Alfred’s an amazing tool for increasing your productivity, but you can only make the most of it if you’re trying out all the awesome user-created workflows available for download. Sure, Alfred’s pretty sweet all on its own–Pedro Lobo thought it was pretty wonderful in the AppStorm review of Alfred 2 last month–but you need to put in a little elbow grease to get the best experience. Or, you can let other people put in all the effort and enjoy the fruits of their labor!
Since Alfred 2 was released, a ton of workflows have been uploaded and shared on the Alfred forums, GitHub, and elsewhere. I’ve gathered together sixteen great workflows to help you get more done with Alfred. (more…)
It’s been three years since making the big switch to the Mac, and within those thirty-six months I’ve tried numerous apps that have significantly changed the way I work. I’ve gotten my hands dirty with a variety of productivity tools, finance software, utilities, and photo/image editing apps of various shapes, colors, and file sizes that it’s taken me a while to actually find the apps that I can settle down with.
I’ve pretty much filled up fifteen pages of purchase history, but I’ve managed to find a couple of apps that have become integral to my workflow as a writer and an avid user of the web. These apps have won my loyalty, and I’m glad to be able to shine the spotlight on them in this week’s The Apps We Use feature.
App.net is an up and coming social network and microblogging service that’s proving to be a worthy competitor to Twitter, with features such as being completely ad-free and an increased character count (256 characters compared to Twitter’s 140). Instead of generating revenue via ads, App.net users pay a small subscription charge to use the service. App.net user numbers have increased dramatically over the last few weeks ever since it launched a free tier service, allowing these paid subscribers to send out invitations for others to join the service with limited accounts, free of charge. Essentially, App.net became a freemium service.
Although the network is still fairly new, there has been active development of App.net clients for the Mac and in this roundup we look at five of the best apps currently available. And if you’re not on App.net yet, keep reading for a shot at some free App.net accounts we have to giveaway! (more…)
How many hours do you spend in front of your Mac each day? The internet is where we find our entertainment and where we go to work. It’s easy to lose track of how much time you’ve spent sitting in front of the screen, and if that number gets to be a big number of hours per day, then you ought to change a few habits, don’t you think?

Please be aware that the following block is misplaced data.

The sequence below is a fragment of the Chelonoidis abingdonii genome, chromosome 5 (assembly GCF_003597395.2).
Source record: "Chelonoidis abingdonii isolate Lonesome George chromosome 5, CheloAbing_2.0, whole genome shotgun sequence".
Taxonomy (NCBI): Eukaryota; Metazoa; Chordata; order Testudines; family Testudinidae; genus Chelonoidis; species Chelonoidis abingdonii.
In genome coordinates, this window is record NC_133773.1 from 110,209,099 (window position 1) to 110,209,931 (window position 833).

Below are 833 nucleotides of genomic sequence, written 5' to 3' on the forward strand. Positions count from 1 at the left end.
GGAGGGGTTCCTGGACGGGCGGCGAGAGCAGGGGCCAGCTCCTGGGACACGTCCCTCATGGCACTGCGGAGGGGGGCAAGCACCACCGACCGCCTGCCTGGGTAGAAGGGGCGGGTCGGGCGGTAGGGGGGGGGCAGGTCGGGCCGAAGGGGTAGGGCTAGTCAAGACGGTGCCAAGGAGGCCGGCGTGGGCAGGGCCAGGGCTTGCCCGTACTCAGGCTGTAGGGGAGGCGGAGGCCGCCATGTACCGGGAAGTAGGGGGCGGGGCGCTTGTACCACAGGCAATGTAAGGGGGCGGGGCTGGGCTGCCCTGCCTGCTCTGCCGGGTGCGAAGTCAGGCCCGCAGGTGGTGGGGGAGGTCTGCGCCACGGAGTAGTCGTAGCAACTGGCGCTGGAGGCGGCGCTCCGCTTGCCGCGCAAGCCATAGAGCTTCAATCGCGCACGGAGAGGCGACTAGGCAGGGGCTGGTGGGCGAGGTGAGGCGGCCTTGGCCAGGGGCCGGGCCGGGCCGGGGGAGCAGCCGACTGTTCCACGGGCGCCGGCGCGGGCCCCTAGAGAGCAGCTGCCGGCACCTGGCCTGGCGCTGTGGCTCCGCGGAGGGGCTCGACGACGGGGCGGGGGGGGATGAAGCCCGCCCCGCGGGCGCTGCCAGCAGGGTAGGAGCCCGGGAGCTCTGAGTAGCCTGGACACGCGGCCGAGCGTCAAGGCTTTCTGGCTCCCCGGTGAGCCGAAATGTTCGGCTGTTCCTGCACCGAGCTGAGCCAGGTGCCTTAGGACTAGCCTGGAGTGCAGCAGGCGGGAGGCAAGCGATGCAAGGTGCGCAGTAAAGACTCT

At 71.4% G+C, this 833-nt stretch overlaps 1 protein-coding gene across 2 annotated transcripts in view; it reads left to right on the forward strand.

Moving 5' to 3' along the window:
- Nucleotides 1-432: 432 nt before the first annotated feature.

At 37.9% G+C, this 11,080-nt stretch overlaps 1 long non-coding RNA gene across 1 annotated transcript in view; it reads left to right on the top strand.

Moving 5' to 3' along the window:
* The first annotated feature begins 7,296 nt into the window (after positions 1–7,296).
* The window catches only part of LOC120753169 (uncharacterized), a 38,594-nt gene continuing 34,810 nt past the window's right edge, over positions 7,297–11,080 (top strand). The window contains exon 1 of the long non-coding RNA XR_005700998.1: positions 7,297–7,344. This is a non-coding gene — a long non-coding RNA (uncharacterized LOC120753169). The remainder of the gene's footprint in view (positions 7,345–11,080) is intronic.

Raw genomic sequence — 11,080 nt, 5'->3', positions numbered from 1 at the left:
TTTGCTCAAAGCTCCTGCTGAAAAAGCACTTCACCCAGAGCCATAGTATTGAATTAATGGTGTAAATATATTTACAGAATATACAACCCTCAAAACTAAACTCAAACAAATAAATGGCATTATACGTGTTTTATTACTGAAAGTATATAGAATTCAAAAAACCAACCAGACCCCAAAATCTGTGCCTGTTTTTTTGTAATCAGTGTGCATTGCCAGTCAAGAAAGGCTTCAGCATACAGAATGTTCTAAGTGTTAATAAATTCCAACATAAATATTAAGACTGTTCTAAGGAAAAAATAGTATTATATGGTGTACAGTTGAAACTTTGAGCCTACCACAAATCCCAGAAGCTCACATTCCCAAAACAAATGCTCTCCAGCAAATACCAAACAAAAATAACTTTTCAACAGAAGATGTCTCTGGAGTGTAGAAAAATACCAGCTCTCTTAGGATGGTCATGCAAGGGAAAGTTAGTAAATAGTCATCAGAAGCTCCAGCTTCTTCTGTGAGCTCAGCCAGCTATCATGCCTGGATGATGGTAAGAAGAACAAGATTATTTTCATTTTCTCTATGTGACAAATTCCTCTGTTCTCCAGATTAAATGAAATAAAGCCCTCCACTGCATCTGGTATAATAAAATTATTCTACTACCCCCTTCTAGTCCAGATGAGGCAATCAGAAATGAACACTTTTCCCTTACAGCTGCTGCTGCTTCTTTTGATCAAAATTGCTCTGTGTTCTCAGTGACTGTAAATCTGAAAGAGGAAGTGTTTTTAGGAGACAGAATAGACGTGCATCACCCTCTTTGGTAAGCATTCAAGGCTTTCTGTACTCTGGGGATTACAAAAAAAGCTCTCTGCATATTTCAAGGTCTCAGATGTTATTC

Today we’ll be showing you a few apps for minimizing bad habits with your computer usage. We’ve got it all: apps that remind you to take a break once in a while from your computer, apps that help you stay focused on your tasks so that you can have more time for yourself, and utilities for reducing eye strain. Let’s do this!
Hey, it’s Matthew, the editor here and on Web.AppStorm. Ever wondered which apps I use to get my work done each day?
For the past few weeks, we’ve been running a series of articles about the Apps We Use, letting you get a peek into the workflow of each of the writers on our team. I’m up this week, and here’s the apps that are most important to me — the apps I require to get work done, productively, on my Mac.
With the announcement that Google Reader will be discontinued as of July 1, 2013, a lot people are scrambling for another feed reader service. If you’re one of them, you may be looking for more than just a web app to replace Google Reader and want a desktop app for your Mac to create a better reading experience. The problem is that so many Mac feed readers depend on Google Reader and won’t work without it.
We’ve gathered some alternatives you can start using right now ahead of the big shutdown. Some of the best feed readers out there are on the list, and we’ve got a good range of full-featured and minimalist, paid and free. Hopefully you’ll find something that can fill the Google Reader-sized hole in your heart.
With two Macs on rotation — an iMac and a MacBook Air — plopped on top of 20 years on Apple’s side of the operating system fence, I’ve come to use a lot of apps. More even than I can think of off the top of my head, in fact. But some stick out as essential daily drivers, without which I’d struggle to get anything done.
Here’s a choice selection of the apps I use and rely upon nearly every day.
It’s a new week with a new set of apps we use daily. Much like Jacob, the first writer in this series, the apps I use vary daily with a few exceptions. But without fail, I will fire up my MacBook Pro and use a bunch of apps throughout the day. Some of the apps on my list are well-known favorites, others a little less known.
Putting together this list has been a joy; hopefully you’ll enjoy it too!